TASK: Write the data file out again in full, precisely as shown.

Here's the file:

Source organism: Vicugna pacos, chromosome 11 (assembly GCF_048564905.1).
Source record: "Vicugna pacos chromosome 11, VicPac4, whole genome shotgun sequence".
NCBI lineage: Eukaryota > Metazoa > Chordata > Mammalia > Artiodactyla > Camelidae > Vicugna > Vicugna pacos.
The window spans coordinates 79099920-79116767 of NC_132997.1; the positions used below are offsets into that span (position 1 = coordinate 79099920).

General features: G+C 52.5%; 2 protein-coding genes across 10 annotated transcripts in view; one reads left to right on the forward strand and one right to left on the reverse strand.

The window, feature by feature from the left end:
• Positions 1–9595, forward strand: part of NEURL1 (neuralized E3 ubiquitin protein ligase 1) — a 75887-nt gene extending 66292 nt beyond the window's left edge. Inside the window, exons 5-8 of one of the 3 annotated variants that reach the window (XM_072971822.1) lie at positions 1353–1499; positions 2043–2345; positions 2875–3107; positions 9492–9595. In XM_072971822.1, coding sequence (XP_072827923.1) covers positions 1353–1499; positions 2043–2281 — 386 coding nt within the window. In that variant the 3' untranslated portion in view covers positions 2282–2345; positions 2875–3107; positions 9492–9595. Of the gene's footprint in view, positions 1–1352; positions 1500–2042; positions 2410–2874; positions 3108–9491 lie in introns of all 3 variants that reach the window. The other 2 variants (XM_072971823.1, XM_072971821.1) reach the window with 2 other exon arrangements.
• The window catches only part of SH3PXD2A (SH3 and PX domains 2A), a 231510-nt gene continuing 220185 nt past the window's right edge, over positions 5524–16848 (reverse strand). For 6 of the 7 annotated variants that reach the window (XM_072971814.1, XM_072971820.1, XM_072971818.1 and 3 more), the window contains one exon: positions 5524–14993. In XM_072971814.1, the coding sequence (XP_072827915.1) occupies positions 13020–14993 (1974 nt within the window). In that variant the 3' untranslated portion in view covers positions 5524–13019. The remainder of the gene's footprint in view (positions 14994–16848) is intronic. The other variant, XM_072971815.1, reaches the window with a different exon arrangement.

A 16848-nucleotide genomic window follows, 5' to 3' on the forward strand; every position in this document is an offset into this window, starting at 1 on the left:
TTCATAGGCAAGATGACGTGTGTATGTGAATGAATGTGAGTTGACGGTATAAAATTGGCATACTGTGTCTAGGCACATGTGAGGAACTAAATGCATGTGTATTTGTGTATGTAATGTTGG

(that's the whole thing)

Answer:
Source organism: Vicugna pacos, chromosome 11 (assembly GCF_048564905.1).
Source record: "Vicugna pacos chromosome 11, VicPac4, whole genome shotgun sequence".
NCBI lineage: Eukaryota > Metazoa > Chordata > Mammalia > Artiodactyla > Camelidae > Vicugna > Vicugna pacos.
The window spans coordinates 79099920-79116767 of NC_132997.1; the positions used below are offsets into that span (position 1 = coordinate 79099920).

General features: G+C 52.5%; 2 protein-coding genes across 10 annotated transcripts in view; one reads left to right on the forward strand and one right to left on the reverse strand.

The window, feature by feature from the left end:
• Positions 1–9595, forward strand: part of NEURL1 (neuralized E3 ubiquitin protein ligase 1) — a 75887-nt gene extending 66292 nt beyond the window's left edge. Inside the window, exons 5-8 of one of the 3 annotated variants that reach the window (XM_072971822.1) lie at positions 1353–1499; positions 2043–2345; positions 2875–3107; positions 9492–9595. In XM_072971822.1, coding sequence (XP_072827923.1) covers positions 1353–1499; positions 2043–2281 — 386 coding nt within the window. In that variant the 3' untranslated portion in view covers positions 2282–2345; positions 2875–3107; positions 9492–9595. Of the gene's footprint in view, positions 1–1352; positions 1500–2042; positions 2410–2874; positions 3108–9491 lie in introns of all 3 variants that reach the window. The other 2 variants (XM_072971823.1, XM_072971821.1) reach the window with 2 other exon arrangements.
• The window catches only part of SH3PXD2A (SH3 and PX domains 2A), a 231510-nt gene continuing 220185 nt past the window's right edge, over positions 5524–16848 (reverse strand). For 6 of the 7 annotated variants that reach the window (XM_072971814.1, XM_072971820.1, XM_072971818.1 and 3 more), the window contains one exon: positions 5524–14993. In XM_072971814.1, the coding sequence (XP_072827915.1) occupies positions 13020–14993 (1974 nt within the window). In that variant the 3' untranslated portion in view covers positions 5524–13019. The remainder of the gene's footprint in view (positions 14994–16848) is intronic. The other variant, XM_072971815.1, reaches the window with a different exon arrangement.

A 16848-nucleotide genomic window follows, 5' to 3' on the forward strand; every position in this document is an offset into this window, starting at 1 on the left:
TTCATAGGCAAGATGACGTGTGTATGTGAATGAATGTGAGTTGACGGTATAAAATTGGCATACTGTGTCTAGGCACATGTGAGGAACTAAATGCATGTGTATTTGTGTATGTAATGTTGG